Cognitive Bias

To successfully market a product or a service, you have to understand how people think. Today, people ignore advertisements without even trying; our brains just filter them out automatically. Since social media marketing is all about getting your audience’s attention, you should know what causes the brain to pay attention. One thing the brain responds to is cognitive bias.

Have you ever met someone who refuses to switch brands of shampoo or update to a new phone, even when you can provide evidence that doing so would be a good idea? This is just one example of cognitive bias. In general, a cognitive bias is the thinking pattern that occurs because of the way we process information and this thinking pattern develops accordingly due to our own preferences and experiences. They can cause us to behave irrationally without noticing it.

By understanding cognitive bias and the role they play in our decision making, then when we are marketing, we can integrate the biases into our social media marketing efforts in order to increase engagement and conversions.

Choice-supportive Bias

If you were to go through all of your favorite possessions, you could probably find something that you only love because you already own it. For example, maybe you favor your iPhone over your friend’s Android even though you know nothing about Android phones. This is choice-supportive bias, and your audience is prone to it too.

Depending on the type of business, social media content will often be your first step in making a sale, therefore make sure your content supports anyone who may be on their way to converting into a customer. Provide them with testimonials that let them know they’re smart to consider your brand. Make it easy for customers to move from the social media platform where they engage with your content forward into your website, ecommerce or sales page. Tell them why it’s great to be one of your customers. If your message supports their choice to convert, they’re more likely to become a loyal customer.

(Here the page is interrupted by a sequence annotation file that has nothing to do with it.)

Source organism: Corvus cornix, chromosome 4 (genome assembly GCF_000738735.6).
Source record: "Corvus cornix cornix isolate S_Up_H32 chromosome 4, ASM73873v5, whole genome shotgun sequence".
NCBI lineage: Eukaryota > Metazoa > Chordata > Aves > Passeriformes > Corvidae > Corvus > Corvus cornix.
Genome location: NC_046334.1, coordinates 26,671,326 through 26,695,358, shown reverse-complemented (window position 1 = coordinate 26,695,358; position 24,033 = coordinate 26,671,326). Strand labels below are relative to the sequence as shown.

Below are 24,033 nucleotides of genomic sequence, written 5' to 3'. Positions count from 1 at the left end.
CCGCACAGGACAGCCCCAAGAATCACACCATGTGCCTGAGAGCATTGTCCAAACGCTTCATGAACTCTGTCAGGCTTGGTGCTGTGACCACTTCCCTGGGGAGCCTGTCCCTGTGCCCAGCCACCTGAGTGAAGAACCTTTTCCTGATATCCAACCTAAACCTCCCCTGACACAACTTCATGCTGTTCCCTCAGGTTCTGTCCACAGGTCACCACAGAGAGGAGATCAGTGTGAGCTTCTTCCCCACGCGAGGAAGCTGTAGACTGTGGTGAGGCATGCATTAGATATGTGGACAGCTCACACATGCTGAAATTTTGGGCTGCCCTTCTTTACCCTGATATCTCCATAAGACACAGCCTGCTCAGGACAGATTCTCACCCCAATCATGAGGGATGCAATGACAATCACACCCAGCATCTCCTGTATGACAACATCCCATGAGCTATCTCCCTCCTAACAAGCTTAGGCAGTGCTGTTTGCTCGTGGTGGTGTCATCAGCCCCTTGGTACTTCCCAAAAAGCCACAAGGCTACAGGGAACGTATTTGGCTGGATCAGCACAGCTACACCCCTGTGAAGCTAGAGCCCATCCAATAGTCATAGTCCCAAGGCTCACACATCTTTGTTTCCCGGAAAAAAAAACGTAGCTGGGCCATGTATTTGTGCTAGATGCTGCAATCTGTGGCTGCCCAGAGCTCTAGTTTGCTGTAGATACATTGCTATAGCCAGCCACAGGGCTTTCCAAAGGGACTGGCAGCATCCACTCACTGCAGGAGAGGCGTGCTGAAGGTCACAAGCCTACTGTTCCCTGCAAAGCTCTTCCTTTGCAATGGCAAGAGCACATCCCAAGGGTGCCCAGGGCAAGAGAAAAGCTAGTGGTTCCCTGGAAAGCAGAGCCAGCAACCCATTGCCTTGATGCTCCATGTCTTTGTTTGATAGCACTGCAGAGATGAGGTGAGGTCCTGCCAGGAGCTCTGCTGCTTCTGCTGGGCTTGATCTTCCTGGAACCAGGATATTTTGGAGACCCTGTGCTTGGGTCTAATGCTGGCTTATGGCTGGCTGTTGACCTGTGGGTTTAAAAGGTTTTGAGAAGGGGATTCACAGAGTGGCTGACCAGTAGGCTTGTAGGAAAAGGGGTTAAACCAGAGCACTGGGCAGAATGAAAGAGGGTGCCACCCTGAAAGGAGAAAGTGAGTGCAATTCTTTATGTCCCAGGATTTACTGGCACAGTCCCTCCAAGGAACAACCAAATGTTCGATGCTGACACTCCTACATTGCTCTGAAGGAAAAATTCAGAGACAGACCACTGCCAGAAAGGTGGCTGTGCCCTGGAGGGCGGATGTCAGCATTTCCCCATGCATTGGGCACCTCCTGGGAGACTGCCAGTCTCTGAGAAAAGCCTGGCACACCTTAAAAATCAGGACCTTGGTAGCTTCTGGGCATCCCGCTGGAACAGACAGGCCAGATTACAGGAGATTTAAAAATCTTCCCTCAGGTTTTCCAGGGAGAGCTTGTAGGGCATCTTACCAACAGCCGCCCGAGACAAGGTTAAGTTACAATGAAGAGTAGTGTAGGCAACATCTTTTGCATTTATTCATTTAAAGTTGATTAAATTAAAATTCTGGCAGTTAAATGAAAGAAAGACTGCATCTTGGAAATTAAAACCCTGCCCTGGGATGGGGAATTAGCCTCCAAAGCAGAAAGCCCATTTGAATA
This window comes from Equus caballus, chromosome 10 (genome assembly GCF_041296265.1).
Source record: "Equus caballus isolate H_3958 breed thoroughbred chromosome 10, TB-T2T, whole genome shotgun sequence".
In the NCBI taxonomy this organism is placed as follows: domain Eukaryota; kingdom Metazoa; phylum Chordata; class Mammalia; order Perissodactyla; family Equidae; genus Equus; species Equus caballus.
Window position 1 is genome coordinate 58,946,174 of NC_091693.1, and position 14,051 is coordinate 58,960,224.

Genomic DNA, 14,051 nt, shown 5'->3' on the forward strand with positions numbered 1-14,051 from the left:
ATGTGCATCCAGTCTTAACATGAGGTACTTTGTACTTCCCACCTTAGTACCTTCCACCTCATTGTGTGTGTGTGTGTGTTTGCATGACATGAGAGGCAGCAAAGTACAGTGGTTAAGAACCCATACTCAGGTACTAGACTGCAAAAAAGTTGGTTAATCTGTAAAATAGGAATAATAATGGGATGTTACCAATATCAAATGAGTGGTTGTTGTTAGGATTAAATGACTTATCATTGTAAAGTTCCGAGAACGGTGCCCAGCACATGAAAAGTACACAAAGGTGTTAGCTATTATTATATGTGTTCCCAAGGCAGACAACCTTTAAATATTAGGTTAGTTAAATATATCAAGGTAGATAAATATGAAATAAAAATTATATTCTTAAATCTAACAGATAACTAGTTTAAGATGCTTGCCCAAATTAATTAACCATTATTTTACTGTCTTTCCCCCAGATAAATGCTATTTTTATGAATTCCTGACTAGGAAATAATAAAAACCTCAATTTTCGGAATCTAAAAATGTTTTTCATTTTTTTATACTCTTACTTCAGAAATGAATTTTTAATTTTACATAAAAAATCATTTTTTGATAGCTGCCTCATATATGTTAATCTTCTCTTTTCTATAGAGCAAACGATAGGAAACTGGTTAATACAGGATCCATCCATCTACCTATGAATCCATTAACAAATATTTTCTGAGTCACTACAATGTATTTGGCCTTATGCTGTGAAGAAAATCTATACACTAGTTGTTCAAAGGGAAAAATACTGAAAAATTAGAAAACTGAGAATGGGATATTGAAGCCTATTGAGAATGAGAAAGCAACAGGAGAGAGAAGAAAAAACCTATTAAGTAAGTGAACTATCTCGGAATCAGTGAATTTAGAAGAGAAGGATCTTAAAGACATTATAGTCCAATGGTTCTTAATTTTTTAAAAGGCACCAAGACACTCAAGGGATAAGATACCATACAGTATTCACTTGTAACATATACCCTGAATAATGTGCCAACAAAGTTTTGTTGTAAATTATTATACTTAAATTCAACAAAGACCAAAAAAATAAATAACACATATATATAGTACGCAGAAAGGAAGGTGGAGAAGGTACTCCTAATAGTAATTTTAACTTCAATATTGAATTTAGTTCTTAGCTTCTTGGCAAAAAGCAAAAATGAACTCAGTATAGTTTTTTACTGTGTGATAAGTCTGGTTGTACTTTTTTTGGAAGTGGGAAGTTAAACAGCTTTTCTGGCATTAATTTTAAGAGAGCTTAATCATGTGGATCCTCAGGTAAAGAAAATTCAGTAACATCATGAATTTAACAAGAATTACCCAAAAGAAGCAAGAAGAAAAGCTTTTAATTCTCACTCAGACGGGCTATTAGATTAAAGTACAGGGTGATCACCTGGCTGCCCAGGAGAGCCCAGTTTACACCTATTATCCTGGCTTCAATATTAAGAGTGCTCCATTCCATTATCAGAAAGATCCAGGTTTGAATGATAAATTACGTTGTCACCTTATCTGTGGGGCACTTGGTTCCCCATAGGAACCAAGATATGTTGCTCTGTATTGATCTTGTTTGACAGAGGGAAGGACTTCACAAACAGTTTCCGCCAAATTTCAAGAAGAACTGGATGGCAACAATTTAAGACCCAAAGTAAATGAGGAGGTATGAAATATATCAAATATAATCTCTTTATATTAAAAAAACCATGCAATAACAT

Integrating your sales page, website or other transaction element within the social media platform being used to engage customers
This is a social media platform for a client that has a shopping element integrated within the posts. So that when the customer is engaging with the content, they can also easily move towards a transaction.

Framing Effect

We’ve all heard of the glass half empty vs the glass half full. This is a classic example of framing. The way you present a phrase will affect how people react to it. Other examples include “You won” vs “He lost” and “50% off” vs “Save 50%”.

You should always be honest about your product, but the way you present facts has significance beyond honesty. Be sure to frame statistics in a way that makes your product look the best. Phrase your content in a way that gives your audience a positive perception of your brand.

Loss Aversion

We are afraid of loss: Losing possessions, losing respect, fear of missing out, losing opportunities. You can use loss aversion to create offers that trigger action from your audience. You’ve probably also heard of the scarcity strategy which involves making your products and or services scarce in one way or another in order to motivate demand. Many premium brands do this. This all falls into the loss aversion category.

When you’re ready to sell to your audience, experiment with social media content that has a time limit attached to it. Maybe your product is in limited supply. Maybe you have a holiday offer available; it doesn’t even have to be a popular holiday. The point is that there is an opportunity that can be lost, and we as people naturally react to that.

Anchoring

This method plays on the fact that as people we tend to not pay attention. As a result, we often rely on the first piece of information we receive about something in order to form our opinions. This is the anchoring bias.

One great way to use anchoring is to set a bar with a competitor’s price, then beat it with your price. When you’re selling your product, create content that highlights that your brand is even better than what your audience should expect.

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These are just some of the ways that integrating cognitive bias into your social media marketing can improve how you do business. There are more cognitive biases that we can acquaint ourself with and a lot more ways they can used. Get creative, and create content that makes people react.

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